How Much Do We Know About The Internet? Not Much, According To A New Study, & Age Doesn't Matter

Despite spending 11 hours a day with digital media, including our smartphones, our televisions and our computers, we know surprisingly little about how these devices work. According to a new study from Pew Research, we're particularly clueless when it comes to how the Internet works, which is ironic considering our dependence on the platform to find all our answers. Surprisingly, age didn't play that big a role in determining how well survey participants fared on the 17-question quiz, though admittedly, the younger cohort did perform a bit better than their grandparents. Still, the amount that we don't know about the Internet, including what a privacy policy really means, and where and how we're actually getting our information is a bit alarming.

You can take the Web IQ quiz for yourself, and the 12-question version includes true or false questions like "The Internet and the World Wide Web are the same thing," and "When a company posts a privacy policy, it ensures that the company keeps confidential all the information it collects on users." While researchers found that most respondents could correctly identify facts about "common technology platforms and everyday Internet usage terms," like how many characters a tweet could contain, a much smaller proportion of Internet users are "familiar with certain concepts that underpin the Internet and other modern technological advances," senior Pew researcher Aaron Smith noted in his report.

75 percent of those surveyed thought there was no difference between the Internet and the World Wide Web, which is a faulty understanding, as US News explains. Whereas "the Internet refers to the infrastructure that uses specific protocols to connect various networks; the web is one application that uses that architecture to share information using web pages."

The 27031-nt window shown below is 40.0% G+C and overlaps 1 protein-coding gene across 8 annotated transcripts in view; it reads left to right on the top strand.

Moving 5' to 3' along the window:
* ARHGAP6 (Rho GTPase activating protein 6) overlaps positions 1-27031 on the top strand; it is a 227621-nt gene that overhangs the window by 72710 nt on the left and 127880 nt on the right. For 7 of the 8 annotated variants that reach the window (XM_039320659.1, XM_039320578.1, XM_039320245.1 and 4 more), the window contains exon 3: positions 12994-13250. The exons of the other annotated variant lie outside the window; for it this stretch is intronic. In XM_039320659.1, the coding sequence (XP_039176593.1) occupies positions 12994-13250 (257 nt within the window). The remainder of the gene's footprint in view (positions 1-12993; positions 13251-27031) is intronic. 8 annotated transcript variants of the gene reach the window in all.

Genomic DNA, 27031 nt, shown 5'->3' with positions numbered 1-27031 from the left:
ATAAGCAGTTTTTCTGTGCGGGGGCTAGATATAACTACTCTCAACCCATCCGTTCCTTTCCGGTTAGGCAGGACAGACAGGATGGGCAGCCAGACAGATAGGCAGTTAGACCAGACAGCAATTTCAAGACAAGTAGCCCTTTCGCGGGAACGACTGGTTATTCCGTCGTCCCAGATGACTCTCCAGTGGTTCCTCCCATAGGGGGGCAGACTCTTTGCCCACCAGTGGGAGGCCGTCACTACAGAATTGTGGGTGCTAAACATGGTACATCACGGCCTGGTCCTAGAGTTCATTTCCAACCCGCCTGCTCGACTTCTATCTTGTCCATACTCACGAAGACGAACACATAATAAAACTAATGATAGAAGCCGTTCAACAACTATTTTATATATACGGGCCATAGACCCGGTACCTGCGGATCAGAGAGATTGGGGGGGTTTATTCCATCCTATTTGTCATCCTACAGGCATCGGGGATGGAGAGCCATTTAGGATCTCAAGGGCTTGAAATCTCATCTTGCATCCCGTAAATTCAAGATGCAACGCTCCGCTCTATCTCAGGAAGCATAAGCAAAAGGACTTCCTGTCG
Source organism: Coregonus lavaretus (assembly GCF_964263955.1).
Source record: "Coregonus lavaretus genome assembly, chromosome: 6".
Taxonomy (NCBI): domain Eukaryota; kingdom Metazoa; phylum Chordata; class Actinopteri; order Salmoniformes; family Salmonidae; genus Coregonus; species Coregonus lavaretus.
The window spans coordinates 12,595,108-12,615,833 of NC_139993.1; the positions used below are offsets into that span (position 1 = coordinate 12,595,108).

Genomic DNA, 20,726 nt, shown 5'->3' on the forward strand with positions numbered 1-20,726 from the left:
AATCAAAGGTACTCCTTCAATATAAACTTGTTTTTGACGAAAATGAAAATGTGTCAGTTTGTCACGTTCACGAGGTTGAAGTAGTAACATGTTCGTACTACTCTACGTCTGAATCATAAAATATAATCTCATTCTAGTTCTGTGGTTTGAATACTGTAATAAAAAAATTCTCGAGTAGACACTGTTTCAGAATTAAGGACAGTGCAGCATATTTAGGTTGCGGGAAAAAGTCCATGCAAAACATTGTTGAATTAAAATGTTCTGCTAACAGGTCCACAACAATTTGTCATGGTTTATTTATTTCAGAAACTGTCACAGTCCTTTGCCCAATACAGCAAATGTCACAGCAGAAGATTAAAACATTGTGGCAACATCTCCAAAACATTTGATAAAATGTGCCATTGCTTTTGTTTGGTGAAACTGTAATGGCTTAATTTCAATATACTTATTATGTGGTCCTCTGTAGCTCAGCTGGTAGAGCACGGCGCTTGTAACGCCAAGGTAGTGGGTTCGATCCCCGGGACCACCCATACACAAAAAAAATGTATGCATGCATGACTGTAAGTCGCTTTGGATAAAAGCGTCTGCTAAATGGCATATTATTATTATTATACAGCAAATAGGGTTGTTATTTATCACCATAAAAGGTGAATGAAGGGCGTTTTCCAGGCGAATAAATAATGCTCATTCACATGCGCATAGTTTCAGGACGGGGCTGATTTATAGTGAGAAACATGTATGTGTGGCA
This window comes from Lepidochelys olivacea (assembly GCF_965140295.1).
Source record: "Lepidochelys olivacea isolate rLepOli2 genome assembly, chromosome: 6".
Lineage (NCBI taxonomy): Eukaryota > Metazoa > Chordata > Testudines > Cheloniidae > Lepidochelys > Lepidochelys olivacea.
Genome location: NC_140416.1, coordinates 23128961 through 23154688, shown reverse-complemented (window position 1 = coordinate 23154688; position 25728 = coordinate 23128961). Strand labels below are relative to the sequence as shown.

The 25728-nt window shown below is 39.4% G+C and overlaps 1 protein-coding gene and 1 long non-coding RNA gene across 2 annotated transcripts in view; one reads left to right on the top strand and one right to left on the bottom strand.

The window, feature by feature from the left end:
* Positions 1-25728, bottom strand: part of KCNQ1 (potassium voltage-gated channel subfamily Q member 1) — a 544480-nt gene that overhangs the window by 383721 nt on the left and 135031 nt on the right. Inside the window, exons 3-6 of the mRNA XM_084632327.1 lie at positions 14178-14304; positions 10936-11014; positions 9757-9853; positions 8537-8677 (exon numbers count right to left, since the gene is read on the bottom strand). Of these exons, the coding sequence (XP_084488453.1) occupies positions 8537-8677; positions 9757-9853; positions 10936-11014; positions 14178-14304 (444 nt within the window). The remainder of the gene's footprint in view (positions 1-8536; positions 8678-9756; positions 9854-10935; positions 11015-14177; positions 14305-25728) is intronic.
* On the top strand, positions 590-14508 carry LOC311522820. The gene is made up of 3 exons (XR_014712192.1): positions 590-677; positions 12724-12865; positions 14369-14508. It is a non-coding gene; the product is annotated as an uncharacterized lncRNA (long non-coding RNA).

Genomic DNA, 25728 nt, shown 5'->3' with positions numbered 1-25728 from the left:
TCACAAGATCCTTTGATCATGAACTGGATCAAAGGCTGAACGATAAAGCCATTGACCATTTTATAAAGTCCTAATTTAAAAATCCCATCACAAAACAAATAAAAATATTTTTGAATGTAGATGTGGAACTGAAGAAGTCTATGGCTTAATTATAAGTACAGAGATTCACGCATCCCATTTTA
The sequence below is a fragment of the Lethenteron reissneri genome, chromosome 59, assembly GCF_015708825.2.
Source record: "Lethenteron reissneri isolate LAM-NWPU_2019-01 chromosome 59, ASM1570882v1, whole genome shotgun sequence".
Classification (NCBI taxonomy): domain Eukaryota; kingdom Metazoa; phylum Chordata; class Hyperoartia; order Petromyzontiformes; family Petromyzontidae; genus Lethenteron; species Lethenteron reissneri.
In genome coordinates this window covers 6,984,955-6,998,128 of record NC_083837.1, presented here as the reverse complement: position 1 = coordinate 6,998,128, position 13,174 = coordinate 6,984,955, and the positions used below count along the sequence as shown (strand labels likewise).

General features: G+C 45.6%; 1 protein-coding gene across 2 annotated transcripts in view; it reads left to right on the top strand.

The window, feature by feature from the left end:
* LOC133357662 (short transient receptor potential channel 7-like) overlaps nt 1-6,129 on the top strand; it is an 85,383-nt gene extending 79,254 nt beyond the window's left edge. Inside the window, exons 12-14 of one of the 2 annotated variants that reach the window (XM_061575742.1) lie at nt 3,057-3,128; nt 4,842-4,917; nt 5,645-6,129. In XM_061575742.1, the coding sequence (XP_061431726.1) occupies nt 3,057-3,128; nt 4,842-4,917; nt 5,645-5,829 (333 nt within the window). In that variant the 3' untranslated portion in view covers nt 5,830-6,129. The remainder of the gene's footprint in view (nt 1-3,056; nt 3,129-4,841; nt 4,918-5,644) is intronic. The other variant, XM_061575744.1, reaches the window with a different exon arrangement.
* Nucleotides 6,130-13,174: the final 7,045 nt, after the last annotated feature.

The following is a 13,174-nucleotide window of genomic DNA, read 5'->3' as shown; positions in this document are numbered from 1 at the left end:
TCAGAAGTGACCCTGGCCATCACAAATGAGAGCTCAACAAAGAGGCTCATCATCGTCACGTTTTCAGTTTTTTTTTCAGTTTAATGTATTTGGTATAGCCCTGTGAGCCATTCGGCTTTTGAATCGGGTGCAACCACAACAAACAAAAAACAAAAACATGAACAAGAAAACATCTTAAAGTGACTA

Moreover, the majority of respondents were also unsure of what a privacy policy really entails today — contrary to the beliefs of 56 percent of participants, companies do not, in fact, keep user information confidential. Rather, the majority of Internet and tech companies reserve the right to sell this data to advertisers or other third parties. But with so few willing to read the fine print, most companies can get away with collecting rather frightening amounts of personal information without users being any the wiser.

While Internet users may not be so in tune with more nebulous and somewhat removed concepts, the survey did find that most respondents were on top of their current events, with 61 percent correctly defining "Net Neutrality" as "the equal treatment of digital content by service providers." But move a little further back in history, and people were less successful at guessing the first popular graphical web browser, Mosaic (only 9 percent of respondents knew that one, don't worry).

Interestingly enough, while most survey participants were able to identify famous men in tech, with 83 percent of respondents recognizing Bill Gates as Bill Gates, and not Mark Zuckerberg or Steve Jobs, only 21 percent knew who Sheryl Sandberg was (or at least, what she looked like). Despite her status as one of the most powerful and visible women in technology, her relative lack of fame speaks volumes to the gender disparity that remains an enormous problem in the field.

While age didn't necessarily make a significant difference in respondents' scores (the youngest participants answered an average of 10.1 questions correctly, while the oldest scored 7.8), Smith found that the differences were most pronounced when it came to "social media, as well as common Internet usage conventions." But a stronger determinant for success in this particular quiz was education level, with college graduates scoring higher as a group across the board. This is generally the case with Pew Research quizzes, but even so, the gap for this particular study wasn't huge — only 12 percent of the best educated demographic knew about Mosaic, a measly 3 percentage points greater than the survey population as a whole. Smith added, "...there are some elements of the technology world on which even this highly educated group rates poorly. For instance, just one in five correctly answered that the internet and World Wide Web are not the same thing..."

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Being well-versed in Internet lingo and the details of its functionality may not seem like such a huge deal, but considering the degree to which we rely upon and trust the Internet, our smartphones and our computers, educating ourselves on some of the basics may not be such a bad idea. As Smith noted in his report, "Just because people use these gadgets a lot doesn't necessarily mean they know everything about how they work and where they came from."

Images: Pew Research; Getty Images